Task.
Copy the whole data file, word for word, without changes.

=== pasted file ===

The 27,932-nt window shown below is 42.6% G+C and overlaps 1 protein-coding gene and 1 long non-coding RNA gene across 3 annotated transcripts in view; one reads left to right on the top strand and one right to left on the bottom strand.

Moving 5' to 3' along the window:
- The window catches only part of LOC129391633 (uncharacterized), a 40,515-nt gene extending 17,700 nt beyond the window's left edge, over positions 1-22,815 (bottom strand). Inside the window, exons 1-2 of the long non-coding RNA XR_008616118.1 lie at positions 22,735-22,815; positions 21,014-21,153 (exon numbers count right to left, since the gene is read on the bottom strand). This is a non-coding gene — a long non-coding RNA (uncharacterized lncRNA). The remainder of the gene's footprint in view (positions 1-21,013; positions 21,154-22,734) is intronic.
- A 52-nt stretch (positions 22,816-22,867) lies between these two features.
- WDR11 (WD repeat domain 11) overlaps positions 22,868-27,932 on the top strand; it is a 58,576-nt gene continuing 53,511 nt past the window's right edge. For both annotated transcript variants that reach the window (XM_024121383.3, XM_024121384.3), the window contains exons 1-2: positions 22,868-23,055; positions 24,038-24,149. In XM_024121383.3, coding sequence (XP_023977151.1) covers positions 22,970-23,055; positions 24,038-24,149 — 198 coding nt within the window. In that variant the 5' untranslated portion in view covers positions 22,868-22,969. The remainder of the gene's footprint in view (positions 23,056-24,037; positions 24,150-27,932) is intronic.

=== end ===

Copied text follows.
The 27,932-nt window shown below is 42.6% G+C and overlaps 1 protein-coding gene and 1 long non-coding RNA gene across 3 annotated transcripts in view; one reads left to right on the top strand and one right to left on the bottom strand.

Moving 5' to 3' along the window:
- The window catches only part of LOC129391633 (uncharacterized), a 40,515-nt gene extending 17,700 nt beyond the window's left edge, over positions 1-22,815 (bottom strand). Inside the window, exons 1-2 of the long non-coding RNA XR_008616118.1 lie at positions 22,735-22,815; positions 21,014-21,153 (exon numbers count right to left, since the gene is read on the bottom strand). This is a non-coding gene — a long non-coding RNA (uncharacterized lncRNA). The remainder of the gene's footprint in view (positions 1-21,013; positions 21,154-22,734) is intronic.
- A 52-nt stretch (positions 22,816-22,867) lies between these two features.
- WDR11 (WD repeat domain 11) overlaps positions 22,868-27,932 on the top strand; it is a 58,576-nt gene continuing 53,511 nt past the window's right edge. For both annotated transcript variants that reach the window (XM_024121383.3, XM_024121384.3), the window contains exons 1-2: positions 22,868-23,055; positions 24,038-24,149. In XM_024121383.3, coding sequence (XP_023977151.1) covers positions 22,970-23,055; positions 24,038-24,149 — 198 coding nt within the window. In that variant the 5' untranslated portion in view covers positions 22,868-22,969. The remainder of the gene's footprint in view (positions 23,056-24,037; positions 24,150-27,932) is intronic.